Amending the Rules of the Kings County Democratic Committee
As of January 2019 -- Something that comes up frequently in NKD’s discussions about how to reform the Kings County Democratic Committee (KCDC) is how unclear KCDC’s own rules are and why they are seemingly inconsistently applied or followed by its leadership. Read on for an explainer on what the rules are and how they may be amended.
At the first KCDC meeting of each two-year session every other September, the full KCDC body (several thousand Brooklynites) adopts a set of rules that will govern its proceedings. This process of adopting rules is required by New York State election law. Typically, the Committee re-adopts the rules as they stand - as it did in September of 2018.
KCDC, however, may amend its rules at any time. To amend the rules, either a general member of KCDC or a member of its Executive Committee (i.e., a District Leader) may refer proposed amendments to the Rules Committee*. They may do so at a KCDC meeting, as District Leader Josh Skaller and Assembly Member Robert Carroll did at the September 2018 organizational meeting, but don’t necessarily need to. District Leaders Doug Schneider and Josue Pierre recently referred proposed changes directly to the Rules Committee, for example.
The Rules Committee is a standing committee of the Executive Committee, and its Chair (currently District Leader Lew Fidler) is appointed by the Chair of the Executive Committee (currently District Leader Frank Seddio). The Chair of the Rules Committee (DL Fidler) has the power to appoint the members of the committee and there is no limit on its size. Any registered Democrat in Kings County is eligible for appointment -- meaning a District Leader, a KCDC member, or any random Democrat can be a member of the Rules Committee.
Once someone refers a rules change proposal to the Rules Committee, the Rules Committee is supposed to consider the proposal, ensure that it complies with state law, and make a report. The rules do not specify whether the report must be shared with general KCDC membership or the Executive Committee, nor does it specify the format the report must take. To be clear, the Rules Committee has no authority to reject or accept proposed changes to the rules; the Committee merely assesses proposals and offers its opinion for the consideration of KCDC general membership and its Executive Committee.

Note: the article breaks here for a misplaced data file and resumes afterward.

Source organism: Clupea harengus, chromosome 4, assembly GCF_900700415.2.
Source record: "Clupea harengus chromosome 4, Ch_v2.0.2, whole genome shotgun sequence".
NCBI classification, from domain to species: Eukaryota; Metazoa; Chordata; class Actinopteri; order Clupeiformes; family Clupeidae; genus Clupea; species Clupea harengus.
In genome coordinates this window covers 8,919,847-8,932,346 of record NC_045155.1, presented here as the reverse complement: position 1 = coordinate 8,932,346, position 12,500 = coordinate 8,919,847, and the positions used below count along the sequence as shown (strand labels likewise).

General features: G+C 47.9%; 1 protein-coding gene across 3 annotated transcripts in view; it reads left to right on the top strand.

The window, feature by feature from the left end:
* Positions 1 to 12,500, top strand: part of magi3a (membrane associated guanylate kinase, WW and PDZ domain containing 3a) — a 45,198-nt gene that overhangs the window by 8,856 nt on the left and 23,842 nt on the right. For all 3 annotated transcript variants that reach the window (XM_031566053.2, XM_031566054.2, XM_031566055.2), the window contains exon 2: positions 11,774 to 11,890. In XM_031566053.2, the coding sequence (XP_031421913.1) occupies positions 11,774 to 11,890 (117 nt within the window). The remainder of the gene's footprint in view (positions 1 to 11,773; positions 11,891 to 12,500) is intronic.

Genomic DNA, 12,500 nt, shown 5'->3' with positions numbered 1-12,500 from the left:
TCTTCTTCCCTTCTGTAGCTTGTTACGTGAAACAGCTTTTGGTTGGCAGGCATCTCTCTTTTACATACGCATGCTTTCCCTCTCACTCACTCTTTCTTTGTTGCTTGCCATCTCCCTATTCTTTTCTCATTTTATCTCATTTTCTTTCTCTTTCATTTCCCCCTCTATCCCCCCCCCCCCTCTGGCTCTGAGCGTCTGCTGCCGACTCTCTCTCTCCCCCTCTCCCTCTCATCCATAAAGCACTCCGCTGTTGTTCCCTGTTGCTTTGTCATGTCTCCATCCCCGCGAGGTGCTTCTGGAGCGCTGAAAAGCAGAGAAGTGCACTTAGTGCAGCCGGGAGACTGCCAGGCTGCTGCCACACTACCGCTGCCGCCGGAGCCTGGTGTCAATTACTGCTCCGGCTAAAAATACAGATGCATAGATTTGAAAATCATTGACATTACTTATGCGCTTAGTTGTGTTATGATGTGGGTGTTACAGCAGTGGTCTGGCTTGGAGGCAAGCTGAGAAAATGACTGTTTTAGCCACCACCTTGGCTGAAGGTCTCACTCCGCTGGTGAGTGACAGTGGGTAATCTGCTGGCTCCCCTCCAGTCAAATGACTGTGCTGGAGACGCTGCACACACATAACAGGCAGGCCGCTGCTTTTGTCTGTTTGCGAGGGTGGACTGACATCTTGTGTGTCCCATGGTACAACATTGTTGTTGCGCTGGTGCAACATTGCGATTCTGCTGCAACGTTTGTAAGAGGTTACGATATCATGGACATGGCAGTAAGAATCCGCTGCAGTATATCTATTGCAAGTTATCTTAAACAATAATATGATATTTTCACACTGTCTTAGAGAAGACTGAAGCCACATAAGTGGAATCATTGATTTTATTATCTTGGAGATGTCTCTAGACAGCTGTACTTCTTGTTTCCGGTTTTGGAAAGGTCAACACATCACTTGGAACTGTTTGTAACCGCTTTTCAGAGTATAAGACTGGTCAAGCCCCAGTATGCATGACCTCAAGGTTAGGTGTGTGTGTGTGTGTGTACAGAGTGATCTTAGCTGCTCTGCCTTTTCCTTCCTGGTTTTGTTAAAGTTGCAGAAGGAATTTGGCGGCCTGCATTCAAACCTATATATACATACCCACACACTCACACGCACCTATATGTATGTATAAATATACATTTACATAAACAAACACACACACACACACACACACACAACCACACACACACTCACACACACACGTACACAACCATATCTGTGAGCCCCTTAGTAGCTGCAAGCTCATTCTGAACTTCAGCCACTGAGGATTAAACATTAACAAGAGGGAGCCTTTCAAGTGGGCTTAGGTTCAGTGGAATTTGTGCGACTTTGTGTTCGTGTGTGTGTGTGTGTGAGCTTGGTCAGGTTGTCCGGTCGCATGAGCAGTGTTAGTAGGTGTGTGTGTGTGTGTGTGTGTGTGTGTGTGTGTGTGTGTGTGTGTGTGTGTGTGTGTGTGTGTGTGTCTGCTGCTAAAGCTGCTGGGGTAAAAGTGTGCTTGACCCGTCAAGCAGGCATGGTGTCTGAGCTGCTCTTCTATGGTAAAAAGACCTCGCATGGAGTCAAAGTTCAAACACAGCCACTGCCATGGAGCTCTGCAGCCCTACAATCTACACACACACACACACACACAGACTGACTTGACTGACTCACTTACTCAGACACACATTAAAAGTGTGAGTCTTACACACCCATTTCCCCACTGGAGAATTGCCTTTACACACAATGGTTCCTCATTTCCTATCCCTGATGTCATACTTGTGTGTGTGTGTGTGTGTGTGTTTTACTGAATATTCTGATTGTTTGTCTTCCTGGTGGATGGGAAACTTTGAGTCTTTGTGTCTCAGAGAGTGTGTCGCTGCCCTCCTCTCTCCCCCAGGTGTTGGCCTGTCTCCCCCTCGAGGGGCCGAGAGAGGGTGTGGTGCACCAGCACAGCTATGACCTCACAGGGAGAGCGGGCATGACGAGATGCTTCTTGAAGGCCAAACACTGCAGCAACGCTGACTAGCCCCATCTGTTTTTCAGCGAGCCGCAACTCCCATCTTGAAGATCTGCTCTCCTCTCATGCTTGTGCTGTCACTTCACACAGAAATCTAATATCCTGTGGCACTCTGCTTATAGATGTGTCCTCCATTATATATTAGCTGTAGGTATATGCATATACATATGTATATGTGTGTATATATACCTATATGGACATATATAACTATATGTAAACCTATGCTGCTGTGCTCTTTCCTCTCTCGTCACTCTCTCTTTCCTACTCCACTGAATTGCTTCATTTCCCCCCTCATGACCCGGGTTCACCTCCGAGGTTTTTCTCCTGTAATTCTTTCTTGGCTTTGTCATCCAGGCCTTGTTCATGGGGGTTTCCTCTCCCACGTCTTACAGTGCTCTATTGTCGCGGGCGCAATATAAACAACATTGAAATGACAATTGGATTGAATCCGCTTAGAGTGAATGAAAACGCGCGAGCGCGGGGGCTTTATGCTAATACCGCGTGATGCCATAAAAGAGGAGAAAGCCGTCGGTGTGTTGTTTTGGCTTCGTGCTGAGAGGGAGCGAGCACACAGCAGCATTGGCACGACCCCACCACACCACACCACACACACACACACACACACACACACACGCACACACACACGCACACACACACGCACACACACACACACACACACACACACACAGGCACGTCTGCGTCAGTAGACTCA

Once the Rules Committee makes its report, a vote occurs. It is unclear who determines when the vote occurs and who will do the voting. According to the KCDC rules, a vote to adopt a rules change can occur at a meeting of the entire KCDC or at an Executive Committee meeting -- meaning it’s possible for the District Leaders to unilateral adopt changes to the rules on behalf of the entire three-thousand-member KCDC. Too often, this is exactly how changes to the KCDC rules happen. Again, it is unclear how KCDC leadership decides which body -- the full KCDC, or the Executive Committee -- will vote on proposed rules changes.
In either case, a majority is required to adopt the changes. Critically, the text of the proposed amendments must be sent with the notice of the meeting -- whether it’s a general meeting or an Executive Committee meeting -- at least five days prior to the date of the meeting. At the meeting, there must be quorum to take a vote.
In practice, the Rules Committee has considered rules change proposals as described above, typically without input from the general membership body. The rules changes proposed by the District Leaders mentioned above are likely to follow that same fate -- discussed by the Rules and Executive Committees, with little opportunity for the rest of KCDC membership to weigh in.
*Interestingly, KCDC rules do not actually require proposed amendments to be referred to the Rules Committee. All that is required for a vote to be held is that the proposed change be sent to all members of KCDC (or Executive Committee) five days prior to the meeting when the vote will be held, along with notice of the meeting.
A brief history of NKD & the County Committee rules
- At the September 21, 2016 County Committee meeting, we proposed common sense rule changes to make the Brooklyn Democratic Party more accessible, accountable, and transparent, but the party leadership abruptly shut down the meeting and refused to allow a vote. Read our press release about the meeting.
- As of 2015, the Brooklyn Democratic Party finally has a website. This was something we had been asking for for years! Well done, Brooklyn: Brooklyn Democratic Party
- At the September 17, 2014 Kings County Democratic County Committee meeting, the following rules were distributed to the full membership: Party Rules. Also distributed at this meeting was a one page financial report: Kings County Democratic County Committee Financial Report (2014)